Pros of Wrapping
- It can decrease cooking time – wrapping your meat helps keep the internal temperature higher, meaning it cooks quicker. This can also help to beat ‘The Stall’
- Keeps the meat moist – when meat is wrapped it keeps the juices locked in, so you don’t have to worry about it being dry
- Stops meat taking on too much smoke – if you don’t want your meat tasting too smokey, wrapping it prevents it from absorbing as much smoke
Cons of Wrapping
- It can ruin the bark – by trapping moisture around the meat, you can often lose the crispy bark that has been built up around it
- Risk of overcooking – as the wrap traps heat and moisture around the meat, the internal temperature can climb more quickly than you might expect, resulting in it being overcooked
Avoiding ‘The Stall’
The Stall is a term used to describe a smoking phenomenon where the internal temperature of larger cuts of meat plateaus and stops rising. The barbecue stall happens because the evaporation of juices on the surface of the meat cools it down – much in the same way as sweating helps us to stay cool when we exercise.
The good news is that meat won’t remain stuck in a stall forever; there’s only a certain amount of excess moisture there, and once that’s gone, the meat will start to heat back up again. The bad news is that, although there is only a certain amount of moisture to ‘sweat’ out, it drags down the temperatures of the meat to a point where it can add hours to the cooking time.
By wrapping your meat partway into its cooking time you can avoid ‘the stall’. It’s a technique often referred to as the Texas Crutch, which was first made popular by the pros on the competition BBQ circuit and is now a standard method for cooking meat in restaurants as well as home smokers. You wrap your meat tightly in foil or butchers paper to stop the excess liquid from evaporating – this also raises the humidity inside the wrap and effectively braises the meat.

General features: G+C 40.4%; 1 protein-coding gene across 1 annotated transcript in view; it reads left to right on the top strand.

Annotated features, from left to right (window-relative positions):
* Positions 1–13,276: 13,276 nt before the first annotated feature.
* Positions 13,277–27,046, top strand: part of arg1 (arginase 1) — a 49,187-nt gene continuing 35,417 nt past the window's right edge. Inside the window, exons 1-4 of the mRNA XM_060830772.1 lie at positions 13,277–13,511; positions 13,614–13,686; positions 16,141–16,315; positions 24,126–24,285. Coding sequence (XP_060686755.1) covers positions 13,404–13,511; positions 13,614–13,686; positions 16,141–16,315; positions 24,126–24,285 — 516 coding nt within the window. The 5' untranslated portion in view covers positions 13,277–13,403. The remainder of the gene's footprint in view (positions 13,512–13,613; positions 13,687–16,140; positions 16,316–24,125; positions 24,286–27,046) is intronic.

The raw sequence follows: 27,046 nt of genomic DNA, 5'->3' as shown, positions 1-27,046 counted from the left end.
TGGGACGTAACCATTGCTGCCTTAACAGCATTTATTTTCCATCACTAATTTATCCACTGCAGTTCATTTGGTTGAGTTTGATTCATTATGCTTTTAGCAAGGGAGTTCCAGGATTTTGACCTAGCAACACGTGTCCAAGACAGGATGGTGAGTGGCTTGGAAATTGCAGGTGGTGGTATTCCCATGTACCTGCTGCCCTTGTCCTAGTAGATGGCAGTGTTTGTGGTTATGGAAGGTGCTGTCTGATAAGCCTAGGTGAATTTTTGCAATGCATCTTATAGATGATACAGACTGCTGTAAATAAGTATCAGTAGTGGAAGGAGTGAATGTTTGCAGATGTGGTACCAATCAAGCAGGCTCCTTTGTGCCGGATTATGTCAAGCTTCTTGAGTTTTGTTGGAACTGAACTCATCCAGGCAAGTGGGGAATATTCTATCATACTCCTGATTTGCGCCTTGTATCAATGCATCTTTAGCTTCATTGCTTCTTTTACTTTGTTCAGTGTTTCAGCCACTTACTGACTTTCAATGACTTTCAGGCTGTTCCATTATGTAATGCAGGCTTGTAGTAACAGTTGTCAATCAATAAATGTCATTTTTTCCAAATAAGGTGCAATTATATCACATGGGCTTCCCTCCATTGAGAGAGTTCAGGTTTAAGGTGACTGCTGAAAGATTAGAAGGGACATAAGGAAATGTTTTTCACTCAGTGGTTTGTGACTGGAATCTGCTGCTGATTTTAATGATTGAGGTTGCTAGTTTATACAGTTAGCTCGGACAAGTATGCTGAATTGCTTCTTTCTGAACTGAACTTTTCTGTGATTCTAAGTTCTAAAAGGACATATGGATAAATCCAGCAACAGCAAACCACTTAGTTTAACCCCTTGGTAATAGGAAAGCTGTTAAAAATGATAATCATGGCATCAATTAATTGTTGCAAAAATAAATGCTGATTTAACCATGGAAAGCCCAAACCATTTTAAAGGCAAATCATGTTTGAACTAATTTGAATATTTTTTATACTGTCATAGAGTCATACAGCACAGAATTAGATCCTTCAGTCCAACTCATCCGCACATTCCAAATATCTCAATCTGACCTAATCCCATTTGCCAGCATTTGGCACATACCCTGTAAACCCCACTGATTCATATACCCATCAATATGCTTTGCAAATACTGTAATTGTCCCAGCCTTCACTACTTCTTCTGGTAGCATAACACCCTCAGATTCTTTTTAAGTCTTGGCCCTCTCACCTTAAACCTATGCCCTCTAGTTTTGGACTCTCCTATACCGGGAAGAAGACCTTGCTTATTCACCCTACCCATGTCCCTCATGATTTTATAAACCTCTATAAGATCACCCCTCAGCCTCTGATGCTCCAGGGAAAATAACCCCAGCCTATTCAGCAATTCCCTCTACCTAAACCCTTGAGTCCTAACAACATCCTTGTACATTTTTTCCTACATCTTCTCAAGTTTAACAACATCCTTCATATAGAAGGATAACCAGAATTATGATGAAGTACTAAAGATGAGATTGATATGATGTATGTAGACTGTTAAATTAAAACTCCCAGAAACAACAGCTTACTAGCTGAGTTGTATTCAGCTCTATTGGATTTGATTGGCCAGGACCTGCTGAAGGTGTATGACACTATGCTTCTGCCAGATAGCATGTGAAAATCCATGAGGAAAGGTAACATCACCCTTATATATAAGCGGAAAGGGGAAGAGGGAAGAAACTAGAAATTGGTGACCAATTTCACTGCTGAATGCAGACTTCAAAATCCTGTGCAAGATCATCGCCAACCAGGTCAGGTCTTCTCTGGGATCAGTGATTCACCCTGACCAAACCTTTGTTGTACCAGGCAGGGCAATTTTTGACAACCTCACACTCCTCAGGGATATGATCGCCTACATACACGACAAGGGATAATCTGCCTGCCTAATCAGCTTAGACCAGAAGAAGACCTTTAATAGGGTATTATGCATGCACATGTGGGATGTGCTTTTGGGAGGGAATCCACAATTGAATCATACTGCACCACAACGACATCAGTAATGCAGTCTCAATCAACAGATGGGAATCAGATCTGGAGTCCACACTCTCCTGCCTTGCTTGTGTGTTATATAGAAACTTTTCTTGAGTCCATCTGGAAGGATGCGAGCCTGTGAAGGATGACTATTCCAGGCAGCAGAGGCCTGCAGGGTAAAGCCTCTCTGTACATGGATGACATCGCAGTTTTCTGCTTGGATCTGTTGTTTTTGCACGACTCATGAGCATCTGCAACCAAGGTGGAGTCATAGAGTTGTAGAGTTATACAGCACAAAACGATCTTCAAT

There is also the option to raise the temperature of your smoker to try and beat the stall instead of wrapping your meat.
The main downfall with this is that you have to get the temperature change precisely right so as to not disrupt the process of the fats melting in the meat – turn it up to high, and you could be left with meat that’s tough or worse still, burnt.
You’ve spent hours keeping an eye on your smoker, maintaining the perfect temperature, making sure the wood chips are smoking and that the meat is not drying out. You’ve hit the perfect internal temperature and you’re ready to take the meat out and enjoy the smokey fruits of your labor, right? Well, not quite yet.
Another big step in the perfect smoking process is allowing your meats to rest after being cooked.
Why Resting Meat is Important
When we remove our meat from the smoker, it’s still holding a decent amount of heat. We wanted that heat before to help break down the fats, proteins, and connective tissue in the meat to keep it moist, but now we need to allow the meat to cool down and those juices to solidify slightly. If you cut into your meat while it’s still hot, all those liquid juices will come pouring out, meaning not only do you lose the delicious flavors, but you also end up with a dry meal.
How to Rest Smoked Meat Properly
If you’re going to rest your meat, it’s worth doing properly – luckily, you don’t need anything high-tech. You can create the perfect resting place with some tinfoil, some towels, and a cooler!
You want to take your meat from the smoker and, if it’s not already wrapped, wrap it in aluminum foil or butcher’s paper.
Swaddle the wrapped meat in some old towels and place the bundle into a cooler box. Shut the lid of the cooler and leave the meat to sit for a few hours. How long you leave your meat to rest depends on the size – joints such as brisket and pork shoulder will do best when rested for 2-3 hours, whereas smaller cuts such as ribs and cheeks will only need around 60-90mins resting.